In Salvia, it is speculated that the anthers became reduced from an initial count of 4 to 2, while the connective became elongated, pushing one theca closer to the tip of the upper calyx lip and the other, non-pollen bearing theca, deeper into the base of the flower. Over time, the lower or basal theca lost their ability to generate pollen and joined together, producing a wishbone shaped structure that pivots on the tips of the two filaments. In the image above of Salvia Embers Wish™, the lower lip of the corolla was cut, exposing the nearly white connectives and filaments that are attached to the lower corolla. The knife tip is pointed to the lower, non-pollen bearing theca. The arrow points to the filaments, upon which the connective pivots. At the very base of the flower are the nectaries that are laden with a sugary liquid, which the pollinators naturally wish to reach when visiting the flower. When the insect or bird enters the flower or pushes in its beak to reach the nectaries, it hits the bottom end of the wishbone structure, allowing the two pollen releasing theca to pivot down upon the back or head of the visiting pollinator. After several days, the anthers finish releasing pollen while the two stigma that are seen protruding out of the front of the flower above become receptive to pollen and lower, brushing across the back of the visiting pollinator and collecting the pollen deposited from a previous flower. Thus, the sacrifice of the two theca to create this pivoting wishbone structure actually enhanced the chance of pollination rather than diminished. In addition, with the anthers and stigmas ripening at different times, the flower will not self-pollinate, since cross-pollination creates more vigorous offspring. Ingenious!
Although many summer blooming forms of Salvia are still in bloom come October, one of the best species for autumn is Salvia leucantha, commonly called Mexican Bush Sage. It is native to central and eastern areas of Mexico that feature tropical and subtropical weather conditions. In February of 1791 it was named by the Spanish botanist Antonio José Cavanilles (1745-1804), who was one of the first botanists from Spain to appreciate and accept Linnaeus’ concept of genus and species. Leucos is Greek for clear, white or pale, and Anthos is Greek for flower, describing the white flower that is subtended by a velvety purple calyx. As the weather cools, the flower color deepens to a light lavender in color, as seen in the image at right that was photographed in early November. The plants mature to 2-3’ tall and wide, with the arching, 4-6” long flowering racemes beginning to appear in late August and continuing until heavy frost. The 3-4” long leaves are oppositely arranged and much like the calyx, they are also slightly pubescent. Like all the species of Salvia, Mexican Bush Sage prefers full sun and well-drained soils and thanks to the scented foliage, it is also deer resistant. It also makes a superb container plant and is an excellent substitute for Chrysanthemums should you be looking for something different.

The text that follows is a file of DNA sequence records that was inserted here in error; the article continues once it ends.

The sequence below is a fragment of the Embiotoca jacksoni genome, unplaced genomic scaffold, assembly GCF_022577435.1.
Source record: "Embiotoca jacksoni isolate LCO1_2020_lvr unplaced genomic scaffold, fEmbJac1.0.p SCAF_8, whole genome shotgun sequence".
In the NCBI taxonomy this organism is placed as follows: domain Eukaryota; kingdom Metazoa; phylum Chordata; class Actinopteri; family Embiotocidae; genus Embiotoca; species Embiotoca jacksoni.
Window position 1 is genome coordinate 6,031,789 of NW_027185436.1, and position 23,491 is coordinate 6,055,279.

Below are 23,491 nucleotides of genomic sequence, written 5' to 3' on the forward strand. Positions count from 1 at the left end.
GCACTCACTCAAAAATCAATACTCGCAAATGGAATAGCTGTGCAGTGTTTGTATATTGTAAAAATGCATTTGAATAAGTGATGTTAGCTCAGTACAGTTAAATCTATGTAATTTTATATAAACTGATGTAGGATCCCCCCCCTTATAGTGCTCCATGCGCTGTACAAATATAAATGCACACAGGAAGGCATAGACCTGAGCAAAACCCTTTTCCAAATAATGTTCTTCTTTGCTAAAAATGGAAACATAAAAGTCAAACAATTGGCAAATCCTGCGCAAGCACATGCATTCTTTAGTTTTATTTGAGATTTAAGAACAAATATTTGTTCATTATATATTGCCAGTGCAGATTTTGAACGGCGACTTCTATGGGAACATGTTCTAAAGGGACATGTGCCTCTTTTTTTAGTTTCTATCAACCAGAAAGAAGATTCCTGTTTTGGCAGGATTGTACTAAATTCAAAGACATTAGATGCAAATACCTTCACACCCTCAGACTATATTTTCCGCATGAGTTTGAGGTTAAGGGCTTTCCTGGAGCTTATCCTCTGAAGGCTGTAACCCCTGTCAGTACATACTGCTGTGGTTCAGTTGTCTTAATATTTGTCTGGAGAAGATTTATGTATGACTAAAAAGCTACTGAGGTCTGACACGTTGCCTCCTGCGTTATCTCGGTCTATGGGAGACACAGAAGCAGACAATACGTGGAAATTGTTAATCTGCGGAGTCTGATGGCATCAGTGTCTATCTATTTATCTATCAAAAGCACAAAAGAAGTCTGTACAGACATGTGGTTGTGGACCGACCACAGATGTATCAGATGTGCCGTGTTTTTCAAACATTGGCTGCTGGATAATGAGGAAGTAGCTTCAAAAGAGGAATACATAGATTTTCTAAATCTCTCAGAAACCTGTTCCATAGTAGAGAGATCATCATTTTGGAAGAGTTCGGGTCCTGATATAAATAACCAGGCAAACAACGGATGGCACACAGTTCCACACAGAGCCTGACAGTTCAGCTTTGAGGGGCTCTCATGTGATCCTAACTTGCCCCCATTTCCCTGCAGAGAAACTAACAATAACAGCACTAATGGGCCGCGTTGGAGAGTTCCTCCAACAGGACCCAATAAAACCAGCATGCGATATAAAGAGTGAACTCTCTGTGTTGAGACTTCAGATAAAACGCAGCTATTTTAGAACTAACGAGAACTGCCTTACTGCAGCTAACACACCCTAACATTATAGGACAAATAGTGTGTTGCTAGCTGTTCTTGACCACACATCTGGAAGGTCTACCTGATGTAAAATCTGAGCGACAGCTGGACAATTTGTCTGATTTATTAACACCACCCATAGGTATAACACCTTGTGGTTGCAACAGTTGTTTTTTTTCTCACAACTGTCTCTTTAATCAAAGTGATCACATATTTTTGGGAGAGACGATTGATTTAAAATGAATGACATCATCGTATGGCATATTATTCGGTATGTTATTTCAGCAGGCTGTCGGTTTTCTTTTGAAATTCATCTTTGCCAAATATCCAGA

The various cultivars and species of Salvia remain a very popular addition to summertime gardens, but gardeners often overlook the late summer and autumn bloomers since they lack flowers when most people are buying plants in May or June. When considering the autumn garden, look to adding this spectacular annual to your garden. Spectacular for adding late-summer through November color to the Garden, for its interesting pollination strategy and for its ease of culture! This is a Salvia that most certainly belongs in your garden!
This article is part of a series. Past “Plant of the Month” topics can be found here: njaes.rutgers.edu/plant-of-the-month